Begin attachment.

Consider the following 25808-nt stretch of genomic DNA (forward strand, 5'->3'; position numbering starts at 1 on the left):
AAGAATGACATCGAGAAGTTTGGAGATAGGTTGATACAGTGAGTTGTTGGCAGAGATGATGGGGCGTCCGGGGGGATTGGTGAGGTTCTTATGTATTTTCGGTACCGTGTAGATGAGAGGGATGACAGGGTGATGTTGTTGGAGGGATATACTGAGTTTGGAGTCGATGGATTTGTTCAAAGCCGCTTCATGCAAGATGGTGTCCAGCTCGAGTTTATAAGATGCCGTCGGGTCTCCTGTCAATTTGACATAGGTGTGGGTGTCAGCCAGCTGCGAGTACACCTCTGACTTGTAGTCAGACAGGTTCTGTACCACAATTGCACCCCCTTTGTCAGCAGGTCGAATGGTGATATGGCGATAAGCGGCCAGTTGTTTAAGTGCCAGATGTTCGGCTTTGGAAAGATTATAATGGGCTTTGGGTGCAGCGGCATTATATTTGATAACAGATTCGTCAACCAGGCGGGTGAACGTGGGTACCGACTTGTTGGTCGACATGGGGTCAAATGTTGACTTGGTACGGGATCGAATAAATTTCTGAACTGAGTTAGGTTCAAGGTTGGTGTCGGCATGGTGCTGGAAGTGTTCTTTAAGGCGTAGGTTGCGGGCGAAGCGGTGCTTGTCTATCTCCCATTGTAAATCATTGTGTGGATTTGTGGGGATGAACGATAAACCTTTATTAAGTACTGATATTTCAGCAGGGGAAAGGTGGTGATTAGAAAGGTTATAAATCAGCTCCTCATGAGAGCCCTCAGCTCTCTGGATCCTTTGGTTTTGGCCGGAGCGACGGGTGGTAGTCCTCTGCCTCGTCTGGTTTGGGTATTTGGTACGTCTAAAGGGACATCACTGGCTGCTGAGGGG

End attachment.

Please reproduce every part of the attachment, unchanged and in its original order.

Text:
Consider the following 25808-nt stretch of genomic DNA (forward strand, 5'->3'; position numbering starts at 1 on the left):
AAGAATGACATCGAGAAGTTTGGAGATAGGTTGATACAGTGAGTTGTTGGCAGAGATGATGGGGCGTCCGGGGGGATTGGTGAGGTTCTTATGTATTTTCGGTACCGTGTAGATGAGAGGGATGACAGGGTGATGTTGTTGGAGGGATATACTGAGTTTGGAGTCGATGGATTTGTTCAAAGCCGCTTCATGCAAGATGGTGTCCAGCTCGAGTTTATAAGATGCCGTCGGGTCTCCTGTCAATTTGACATAGGTGTGGGTGTCAGCCAGCTGCGAGTACACCTCTGACTTGTAGTCAGACAGGTTCTGTACCACAATTGCACCCCCTTTGTCAGCAGGTCGAATGGTGATATGGCGATAAGCGGCCAGTTGTTTAAGTGCCAGATGTTCGGCTTTGGAAAGATTATAATGGGCTTTGGGTGCAGCGGCATTATATTTGATAACAGATTCGTCAACCAGGCGGGTGAACGTGGGTACCGACTTGTTGGTCGACATGGGGTCAAATGTTGACTTGGTACGGGATCGAATAAATTTCTGAACTGAGTTAGGTTCAAGGTTGGTGTCGGCATGGTGCTGGAAGTGTTCTTTAAGGCGTAGGTTGCGGGCGAAGCGGTGCTTGTCTATCTCCCATTGTAAATCATTGTGTGGATTTGTGGGGATGAACGATAAACCTTTATTAAGTACTGATATTTCAGCAGGGGAAAGGTGGTGATTAGAAAGGTTATAAATCAGCTCCTCATGAGAGCCCTCAGCTCTCTGGATCCTTTGGTTTTGGCCGGAGCGACGGGTGGTAGTCCTCTGCCTCGTCTGGTTTGGGTATTTGGTACGTCTAAAGGGACATCACTGGCTGCTGAGGGG